A paper presented to the Society of Construction Law at a meeting in Birmingham on 20th September 2016
This paper addresses a commonly held misconception that prospective and retrospective methods of delay analysis, even when properly carried out, will give the same results.If it was true, given the large difference in costs of different methods, would experts not be required to use the cheapest method?The paper considers the extension of time provisions of standard forms of contract and the guidance in Rider 1 to the Society of Constructions Law's Delay and Disruption Protocol (draft 2nd edition, published June 2016).The paper explains why prospective and retrospective methods produce different results and uses simple worked examples to illustrate the differences.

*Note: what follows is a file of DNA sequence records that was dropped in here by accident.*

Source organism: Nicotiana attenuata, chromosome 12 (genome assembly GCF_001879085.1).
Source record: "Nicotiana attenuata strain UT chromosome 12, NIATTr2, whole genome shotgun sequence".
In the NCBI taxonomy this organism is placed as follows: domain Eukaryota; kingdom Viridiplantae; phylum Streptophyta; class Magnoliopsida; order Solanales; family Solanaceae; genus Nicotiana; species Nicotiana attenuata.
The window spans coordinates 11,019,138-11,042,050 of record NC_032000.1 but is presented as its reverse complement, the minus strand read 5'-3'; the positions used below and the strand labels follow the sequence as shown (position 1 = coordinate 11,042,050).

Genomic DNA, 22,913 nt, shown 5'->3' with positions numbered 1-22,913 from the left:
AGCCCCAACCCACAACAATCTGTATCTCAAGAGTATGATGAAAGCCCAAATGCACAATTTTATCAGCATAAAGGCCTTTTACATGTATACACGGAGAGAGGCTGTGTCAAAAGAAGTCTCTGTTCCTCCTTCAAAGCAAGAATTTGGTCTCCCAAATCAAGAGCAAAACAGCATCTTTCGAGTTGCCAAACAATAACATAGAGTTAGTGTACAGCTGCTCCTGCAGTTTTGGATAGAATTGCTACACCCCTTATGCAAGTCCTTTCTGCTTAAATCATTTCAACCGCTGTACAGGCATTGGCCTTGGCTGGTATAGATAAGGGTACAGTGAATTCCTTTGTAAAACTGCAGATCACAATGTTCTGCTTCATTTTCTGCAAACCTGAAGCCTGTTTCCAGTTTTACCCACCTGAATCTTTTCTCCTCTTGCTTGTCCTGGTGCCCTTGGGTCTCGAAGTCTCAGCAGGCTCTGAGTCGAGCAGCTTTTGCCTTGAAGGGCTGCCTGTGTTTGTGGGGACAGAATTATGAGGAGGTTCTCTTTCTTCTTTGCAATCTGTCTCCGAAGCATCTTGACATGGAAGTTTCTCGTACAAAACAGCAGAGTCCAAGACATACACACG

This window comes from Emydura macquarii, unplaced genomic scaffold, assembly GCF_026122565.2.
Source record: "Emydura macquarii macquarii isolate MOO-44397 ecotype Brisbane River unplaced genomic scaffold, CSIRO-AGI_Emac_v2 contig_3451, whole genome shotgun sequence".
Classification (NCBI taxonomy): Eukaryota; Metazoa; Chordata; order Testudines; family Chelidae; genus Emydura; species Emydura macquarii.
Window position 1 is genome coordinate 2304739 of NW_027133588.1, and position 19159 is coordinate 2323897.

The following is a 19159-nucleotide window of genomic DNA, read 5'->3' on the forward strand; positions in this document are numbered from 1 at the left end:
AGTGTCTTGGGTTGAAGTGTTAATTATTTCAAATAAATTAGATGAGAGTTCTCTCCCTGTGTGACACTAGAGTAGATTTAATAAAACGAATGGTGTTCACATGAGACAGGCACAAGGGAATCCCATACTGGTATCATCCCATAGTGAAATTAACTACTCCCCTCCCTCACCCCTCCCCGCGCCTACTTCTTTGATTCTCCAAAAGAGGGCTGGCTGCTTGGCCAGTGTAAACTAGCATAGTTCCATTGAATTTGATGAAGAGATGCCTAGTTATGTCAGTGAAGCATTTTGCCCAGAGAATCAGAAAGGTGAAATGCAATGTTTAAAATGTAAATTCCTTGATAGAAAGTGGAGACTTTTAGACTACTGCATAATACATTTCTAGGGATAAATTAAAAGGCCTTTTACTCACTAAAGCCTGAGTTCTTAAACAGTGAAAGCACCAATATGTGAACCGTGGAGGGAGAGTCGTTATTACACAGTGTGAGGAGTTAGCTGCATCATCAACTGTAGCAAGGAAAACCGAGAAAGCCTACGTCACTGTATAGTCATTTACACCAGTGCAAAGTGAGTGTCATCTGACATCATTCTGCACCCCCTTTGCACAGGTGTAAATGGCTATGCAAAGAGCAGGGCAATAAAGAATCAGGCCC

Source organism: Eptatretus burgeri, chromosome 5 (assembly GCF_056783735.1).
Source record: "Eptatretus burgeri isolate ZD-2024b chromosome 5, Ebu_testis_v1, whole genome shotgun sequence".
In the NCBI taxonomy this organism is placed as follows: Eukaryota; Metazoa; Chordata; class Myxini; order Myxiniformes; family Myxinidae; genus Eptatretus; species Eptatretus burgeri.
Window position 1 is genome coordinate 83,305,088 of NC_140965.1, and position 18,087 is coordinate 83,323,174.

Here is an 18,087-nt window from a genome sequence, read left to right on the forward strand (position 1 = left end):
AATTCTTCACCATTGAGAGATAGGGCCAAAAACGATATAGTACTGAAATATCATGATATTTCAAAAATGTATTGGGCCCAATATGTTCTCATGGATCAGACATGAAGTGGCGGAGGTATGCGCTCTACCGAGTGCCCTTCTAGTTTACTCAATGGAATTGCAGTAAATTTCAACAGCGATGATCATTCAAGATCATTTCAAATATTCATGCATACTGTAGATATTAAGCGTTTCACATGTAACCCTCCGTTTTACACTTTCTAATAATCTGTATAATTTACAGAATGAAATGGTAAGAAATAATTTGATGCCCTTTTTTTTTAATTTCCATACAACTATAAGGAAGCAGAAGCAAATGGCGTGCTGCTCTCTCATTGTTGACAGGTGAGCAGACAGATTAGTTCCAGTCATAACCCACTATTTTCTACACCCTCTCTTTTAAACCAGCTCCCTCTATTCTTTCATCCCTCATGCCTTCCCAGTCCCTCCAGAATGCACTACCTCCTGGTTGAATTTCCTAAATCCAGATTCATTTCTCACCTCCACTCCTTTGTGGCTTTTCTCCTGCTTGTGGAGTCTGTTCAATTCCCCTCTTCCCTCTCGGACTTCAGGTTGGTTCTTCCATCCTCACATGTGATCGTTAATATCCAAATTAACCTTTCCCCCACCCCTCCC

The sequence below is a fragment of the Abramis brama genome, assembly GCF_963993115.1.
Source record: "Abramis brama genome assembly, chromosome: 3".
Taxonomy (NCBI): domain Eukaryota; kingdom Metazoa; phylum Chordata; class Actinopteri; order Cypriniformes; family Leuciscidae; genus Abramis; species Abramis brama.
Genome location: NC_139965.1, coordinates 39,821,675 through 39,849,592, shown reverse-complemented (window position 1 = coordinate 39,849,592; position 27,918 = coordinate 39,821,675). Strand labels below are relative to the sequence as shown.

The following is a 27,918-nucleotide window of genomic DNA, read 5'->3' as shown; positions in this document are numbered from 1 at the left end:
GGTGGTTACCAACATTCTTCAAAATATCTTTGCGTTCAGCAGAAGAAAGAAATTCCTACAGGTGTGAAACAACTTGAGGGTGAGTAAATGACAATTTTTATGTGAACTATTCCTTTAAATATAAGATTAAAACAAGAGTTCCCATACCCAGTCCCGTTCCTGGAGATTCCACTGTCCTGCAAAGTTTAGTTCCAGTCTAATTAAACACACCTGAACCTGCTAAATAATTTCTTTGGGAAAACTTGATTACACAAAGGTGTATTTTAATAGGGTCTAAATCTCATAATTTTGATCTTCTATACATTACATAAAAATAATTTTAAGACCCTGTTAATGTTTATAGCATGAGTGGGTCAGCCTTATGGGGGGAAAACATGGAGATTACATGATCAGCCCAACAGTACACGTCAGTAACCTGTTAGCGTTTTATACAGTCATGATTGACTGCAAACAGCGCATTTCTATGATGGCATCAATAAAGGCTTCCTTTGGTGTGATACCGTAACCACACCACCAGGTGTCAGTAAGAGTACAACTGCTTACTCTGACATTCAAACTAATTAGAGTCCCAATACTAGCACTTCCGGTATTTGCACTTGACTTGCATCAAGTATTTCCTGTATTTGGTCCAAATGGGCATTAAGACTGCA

Introduction - The requirements of the contract - Prospective and retrospective methods - Conclusion.
The author: John Marshall CEng, BSc(Hons), FICE, FCIArb, MAE, CArb is a civil engineer, adjudicator and delay analyst: www.fermata-uk.com.
Text 16 pages.